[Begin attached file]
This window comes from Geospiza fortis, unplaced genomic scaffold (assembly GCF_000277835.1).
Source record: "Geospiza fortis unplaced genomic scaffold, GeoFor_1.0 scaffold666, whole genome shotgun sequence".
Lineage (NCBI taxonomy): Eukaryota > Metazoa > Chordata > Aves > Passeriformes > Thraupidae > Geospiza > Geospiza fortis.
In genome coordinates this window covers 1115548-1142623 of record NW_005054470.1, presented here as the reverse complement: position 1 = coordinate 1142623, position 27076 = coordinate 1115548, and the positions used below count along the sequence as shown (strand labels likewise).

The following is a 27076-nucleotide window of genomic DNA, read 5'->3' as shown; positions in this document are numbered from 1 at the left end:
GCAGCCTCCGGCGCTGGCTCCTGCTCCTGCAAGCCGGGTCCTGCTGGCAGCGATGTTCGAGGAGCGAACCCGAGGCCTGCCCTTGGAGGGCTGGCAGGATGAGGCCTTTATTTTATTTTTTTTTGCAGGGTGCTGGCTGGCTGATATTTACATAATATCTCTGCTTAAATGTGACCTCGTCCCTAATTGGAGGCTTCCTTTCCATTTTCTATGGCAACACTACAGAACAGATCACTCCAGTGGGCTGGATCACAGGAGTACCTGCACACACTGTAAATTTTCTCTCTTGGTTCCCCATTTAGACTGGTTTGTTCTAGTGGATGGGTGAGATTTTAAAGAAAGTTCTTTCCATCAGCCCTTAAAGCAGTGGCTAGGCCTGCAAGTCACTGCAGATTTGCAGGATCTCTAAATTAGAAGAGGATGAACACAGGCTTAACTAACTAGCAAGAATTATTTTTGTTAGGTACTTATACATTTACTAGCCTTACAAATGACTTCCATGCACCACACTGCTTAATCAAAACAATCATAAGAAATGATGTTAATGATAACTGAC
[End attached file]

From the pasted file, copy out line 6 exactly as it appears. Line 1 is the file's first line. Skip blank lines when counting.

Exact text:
GCAGCCTCCGGCGCTGGCTCCTGCTCCTGCAAGCCGGGTCCTGCTGGCAGCGATGTTCGAGGAGCGAACCCGAGGCCTGCCCTTGGAGGGCTGGCAGGATGAGGCCTTTATTTTATTTTTTTTTGCAGGGTGCTGGCTGGCTGATATTTACATAATATCTCTGCTTAAATGTGACCTCGTCCCTAATTGGAGGCTTCCTTTCCATTTTCTATGGCAACACTACAGAACAGATCACTCCAGTGGGCTGGATCACAGGAGTACCTGCACACACTGTAAATTTTCTCTCTTGGTTCCCCATTTAGACTGGTTTGTTCTAGTGGATGGGTGAGATTTTAAAGAAAGTTCTTTCCATCAGCCCTTAAAGCAGTGGCTAGGCCTGCAAGTCACTGCAGATTTGCAGGATCTCTAAATTAGAAGAGGATGAACACAGGCTTAACTAACTAGCAAGAATTATTTTTGTTAGGTACTTATACATTTACTAGCCTTACAAATGACTTCCATGCACCACACTGCTTAATCAAAACAATCATAAGAAATGATGTTAATGATAACTGAC